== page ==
We Come From Your Future: Dispatch Five 26 June 2008
Sounding Alexandra Court
Field Composition Five: Alexandra Court
Alexandra Court, 9th floor
"It's a nice place," our tour guide says of "Famous Alexandra Court" tower block in Hackney, North London. Standing on a balcony on the ninth floor, she talks of how she fled the war in Uganda during the 1980s. She began her university degree while peace negotiations were taking place in London. Listening to her story, we take in the panoramic view of the entire northern part of the city. She points to a nearby house occupied by squatters. “We never have problems with them,” she says. Alexandra Court is a hostel that provides temporary housing for the homeless. According to the hostel's rules, residents are forbidden to stay for more than a month. However, due to the scarcity of low-income housing, residents often stay for much longer - sometimes over a year, waiting for the council to provide more permanent accommodations. The squat and the hostel towering above it manifest in brick and glass the very terms of housing precarity for those who inhabit the borders of the market.
Alexandra Court, 8th floor
Community never exists in an ideal form. In August 2007, the residents of Alexandra Court, together with the London Coalition Against Poverty took action against the deteriorating situation in their tower block. The initial catalyst arose from a refusal to accept that the primary gate into the block could not be locked. For the residents, the issue was not a matter of security. Rather, the complaint emerged from the residents organising themselves. In order to take their fate into their own hands, the residents felt they needed to be able to identify who lived in the building. Securing the gate was seen as a way of identifying who had a stake in demanding changes.
Meeting in one of the tower's small apartments on the 8th floor, residents began to talk about the changes they wanted to their living conditions. Even though the local council manages the building as temporary housing for the homeless, residents of the small flats - such as the one used for that meeting last August - pay rents significantly higher than those paid for much larger council flats in North London. And yet, despite paying enormously high rents, the residents of Alexandra Court have shouldered the qualitative costs of chronic disinvestment. So when the residents assembled to voice their complaints, they called for essentials like heating and hot water during London's cold damp winters. They spoke of working elevators so the elderly and mothers with prams could access the upper floors without having to take the stairs. They imagined an end to false fire alarms in the night, the eradication of mice and insect infestation, and expelling the drug-dealing that takes place in the corridors. And they imagined a functional lock on the front gate.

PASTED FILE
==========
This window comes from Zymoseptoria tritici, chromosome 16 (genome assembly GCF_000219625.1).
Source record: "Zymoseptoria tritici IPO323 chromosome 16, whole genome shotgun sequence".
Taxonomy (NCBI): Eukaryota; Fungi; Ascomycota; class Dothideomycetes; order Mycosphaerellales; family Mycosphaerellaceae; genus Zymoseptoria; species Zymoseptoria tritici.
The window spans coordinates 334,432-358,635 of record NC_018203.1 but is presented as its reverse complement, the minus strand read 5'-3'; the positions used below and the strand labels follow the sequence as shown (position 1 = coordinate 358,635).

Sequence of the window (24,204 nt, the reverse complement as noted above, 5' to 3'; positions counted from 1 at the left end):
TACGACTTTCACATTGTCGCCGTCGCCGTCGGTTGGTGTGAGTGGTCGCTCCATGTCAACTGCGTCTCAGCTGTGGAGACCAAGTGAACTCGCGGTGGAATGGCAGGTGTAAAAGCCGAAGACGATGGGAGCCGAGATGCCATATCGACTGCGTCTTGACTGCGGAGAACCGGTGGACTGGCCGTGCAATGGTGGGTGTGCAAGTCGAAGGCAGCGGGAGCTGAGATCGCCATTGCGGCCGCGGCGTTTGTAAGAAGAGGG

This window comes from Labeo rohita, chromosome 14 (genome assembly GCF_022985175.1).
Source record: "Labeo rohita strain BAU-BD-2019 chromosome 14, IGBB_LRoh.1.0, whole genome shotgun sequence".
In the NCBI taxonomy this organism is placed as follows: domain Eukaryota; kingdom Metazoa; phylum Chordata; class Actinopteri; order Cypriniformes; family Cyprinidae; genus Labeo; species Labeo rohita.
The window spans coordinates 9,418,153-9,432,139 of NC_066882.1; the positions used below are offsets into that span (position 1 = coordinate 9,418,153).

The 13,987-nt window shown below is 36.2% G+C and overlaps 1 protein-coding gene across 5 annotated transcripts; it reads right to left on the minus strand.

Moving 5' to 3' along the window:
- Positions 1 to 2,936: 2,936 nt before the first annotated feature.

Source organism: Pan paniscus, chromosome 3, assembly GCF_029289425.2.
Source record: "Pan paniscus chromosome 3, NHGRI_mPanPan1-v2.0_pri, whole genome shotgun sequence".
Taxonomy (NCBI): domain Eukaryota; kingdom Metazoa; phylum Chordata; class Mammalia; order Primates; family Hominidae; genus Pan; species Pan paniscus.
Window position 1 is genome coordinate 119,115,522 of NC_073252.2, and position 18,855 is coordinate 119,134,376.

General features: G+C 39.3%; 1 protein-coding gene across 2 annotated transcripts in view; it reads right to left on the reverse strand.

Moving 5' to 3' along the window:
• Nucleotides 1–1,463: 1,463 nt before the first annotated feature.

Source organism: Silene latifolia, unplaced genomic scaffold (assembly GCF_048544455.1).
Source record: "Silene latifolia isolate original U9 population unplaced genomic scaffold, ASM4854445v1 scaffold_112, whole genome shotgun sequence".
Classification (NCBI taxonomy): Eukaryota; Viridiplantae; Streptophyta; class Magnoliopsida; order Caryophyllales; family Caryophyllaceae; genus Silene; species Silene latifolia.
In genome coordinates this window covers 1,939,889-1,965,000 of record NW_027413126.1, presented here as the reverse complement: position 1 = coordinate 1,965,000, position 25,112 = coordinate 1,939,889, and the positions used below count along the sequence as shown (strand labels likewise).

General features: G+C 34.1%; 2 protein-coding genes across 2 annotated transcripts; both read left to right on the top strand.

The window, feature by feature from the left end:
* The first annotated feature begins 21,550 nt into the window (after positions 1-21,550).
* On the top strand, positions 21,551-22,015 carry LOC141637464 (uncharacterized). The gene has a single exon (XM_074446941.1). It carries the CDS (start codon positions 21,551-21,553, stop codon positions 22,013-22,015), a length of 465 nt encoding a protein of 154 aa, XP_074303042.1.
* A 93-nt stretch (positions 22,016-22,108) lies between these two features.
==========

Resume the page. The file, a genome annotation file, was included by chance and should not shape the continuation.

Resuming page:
From our own experience with social housing organising both in the U.S. and in Europe, the story our host tells us sounds brutally familiar. And like stories of chronic disinvestment in publicly managed housing everywhere, council officials consistently promise change although no changes ever come.
Alexandra Court, Ground floor entrance
The time had come for the residents to take action. Protesting in the streets, they brought their demands to HackneyTown Hall. The call for action from the council had the unexpected effect of bringing them into contact with other residents facing similar conditions. Our host tells us of how they came to hear of neighbouring residents also accused of intentional homelessness. "Those who experience precarious housing are too often blamed for a situation caused by structural neglect, disinvestment and, even, bureaucratic racism," she says. Placed in temporary accommodations, residents experience violence and abuse all the while bureaucratic entanglements make their lives a constant site of negotiation. The resentful discourse of the bureaucrat oscillates between patronising and hostility directed to the poor who dare to seek relief from the harm produced by the very institutions charged with administering relief. The council system disavows the harm it causes.
The practice of community, then, is not a product of the distribution of housing. Community arises out of the organisation of a demand. Anti-racism, in practice, is more than the fight against racism.
We ask: What is the sound of a demand for decent housing?
Field Report Five by Ultra-red
Regularise Undocumented WorkersDispatch Two
Day of Action to Abolish No Recourse to Public FundsDispatch Three
Migrant Organising In The Rural South WestDispatch Four
Next StopDispatch Six
Echo-mining at Deptford MarketOnline Episodes
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